Ultimately, the goal in quantifying gametocytes is to indirectly estimate human infectivity, as mosquito feeding assays are logistically complex and only a handful of research institutes currently have the infrastructure to perform these experiments in sub-Saharan Africa. In this study, it was observed that QT-NASBA- and microscopy-defined densities explain a slightly higher proportion of the variation in infectivity compared to gametocyte levels assigned by qRT-PCR but this difference should be interpreted with caution. The statistical method used here to evaluate this relationship was recently employed to assess the association between viraemia and mosquito infection risk in feeding assays involving dengue-infected individuals . While the sigmoidal curves estimated by these models seem to fit mosquito infection data well for QT-NASBA and microscopy, it is possible that qRT-PCR-defined high densities were overestimated (Fig. 2b) and that could possibly explain the poorer fit of the model for that assay. These comparisons are based on a statistical model. More complex models , allowing for more flexible sigmoidal curves, would be required to formally assess the shape of the association between gametocyte density and mosquito infection rates. The quantification of other parasite (e.g., sex ratio) or host factors (e.g., transmission-blocking immune responses and haematological factors) that might influence infectivity is likely to improve the predictive value of these models . Of note, the enrolment criterion of multiple gametocytes being observed by microscopy (two or more gametocytes per 500 WBC) makes it difficult to directly extrapolate these results to sub-microscopic infections. By definition, microscopy has no quantitative value in sub-patent infections and molecular methods will need to be used to characterize the gametocytaemia-infectivity curve at low gametocyte densities.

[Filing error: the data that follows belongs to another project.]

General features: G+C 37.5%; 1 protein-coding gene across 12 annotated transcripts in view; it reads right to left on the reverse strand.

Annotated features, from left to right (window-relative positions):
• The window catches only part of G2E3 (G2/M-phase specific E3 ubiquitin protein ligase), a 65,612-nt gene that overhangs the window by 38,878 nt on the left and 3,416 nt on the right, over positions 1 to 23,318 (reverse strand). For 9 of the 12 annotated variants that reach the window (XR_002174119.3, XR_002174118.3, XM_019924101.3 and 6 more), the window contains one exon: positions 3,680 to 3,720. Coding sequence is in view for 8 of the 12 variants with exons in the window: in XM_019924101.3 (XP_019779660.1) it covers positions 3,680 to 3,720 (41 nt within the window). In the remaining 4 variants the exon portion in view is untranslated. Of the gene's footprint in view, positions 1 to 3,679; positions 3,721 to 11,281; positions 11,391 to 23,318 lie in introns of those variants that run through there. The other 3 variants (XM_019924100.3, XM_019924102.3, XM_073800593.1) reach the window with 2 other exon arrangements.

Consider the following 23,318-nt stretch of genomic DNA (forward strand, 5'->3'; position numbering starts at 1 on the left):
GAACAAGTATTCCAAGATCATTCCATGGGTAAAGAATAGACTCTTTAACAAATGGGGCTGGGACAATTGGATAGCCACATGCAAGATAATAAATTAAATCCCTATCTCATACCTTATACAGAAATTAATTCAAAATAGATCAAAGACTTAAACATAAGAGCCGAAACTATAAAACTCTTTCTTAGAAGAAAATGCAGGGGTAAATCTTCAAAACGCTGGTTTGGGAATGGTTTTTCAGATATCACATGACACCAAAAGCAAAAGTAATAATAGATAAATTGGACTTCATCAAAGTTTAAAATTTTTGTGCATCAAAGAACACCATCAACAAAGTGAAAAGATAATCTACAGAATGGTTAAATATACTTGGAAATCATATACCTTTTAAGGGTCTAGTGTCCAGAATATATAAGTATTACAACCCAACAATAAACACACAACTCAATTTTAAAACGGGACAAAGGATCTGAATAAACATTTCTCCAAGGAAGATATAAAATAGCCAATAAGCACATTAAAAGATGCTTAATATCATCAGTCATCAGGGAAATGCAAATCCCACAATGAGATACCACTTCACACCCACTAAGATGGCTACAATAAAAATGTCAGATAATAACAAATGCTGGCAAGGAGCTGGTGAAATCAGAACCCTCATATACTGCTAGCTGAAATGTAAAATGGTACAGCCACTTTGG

Despite being the most commonly used amplification target for estimating mature P. falciparum gametocytes counts, the use of Pfs25 transcripts for quantifying gametocyte densities has drawbacks. Pfs25 mRNA levels are much lower in male compared to female gametocytes . Although it is generally assumed, due to the female bias in sex ratios (4–5:1) in natural infections, that female gametocyte levels are a good surrogate for all-sex gametocytes counts, quantification of the less abundant male gametocyte-specific Pfs230p mRNA or other male targets would provide more accurate estimates of the total number of mature gametocytes as well as sex ratios , a factor known to influence infectiousness . In addition to these targets, transcribed only in mature gametocytes, transcripts of other genes have been used for the study of sexual stage malaria: an alternative marker of female gametocytes is pfg377, the expression of which begins in the sequestered stage III ; a traditional marker for commitment to gametocytogenesis is Pfs16 [12, 39], which is present in all gametocyte stages. Another early marker of commitment is PfGEXP5, the expression of which starts in ring-stage parasites committed to gametocytogenesis, is a potentially useful tool to be used in studies aiming to identify factors influencing commitment to sexual stage . For all of these targets, transcript detection is possible both by the more convenient QT-NASBA and by the more laborious but more reproducible qRT-PCR. Design of intron-spanning primers may close the gap between the attractiveness of both methods and retain the advantage of the more reproducible qRT-PCR .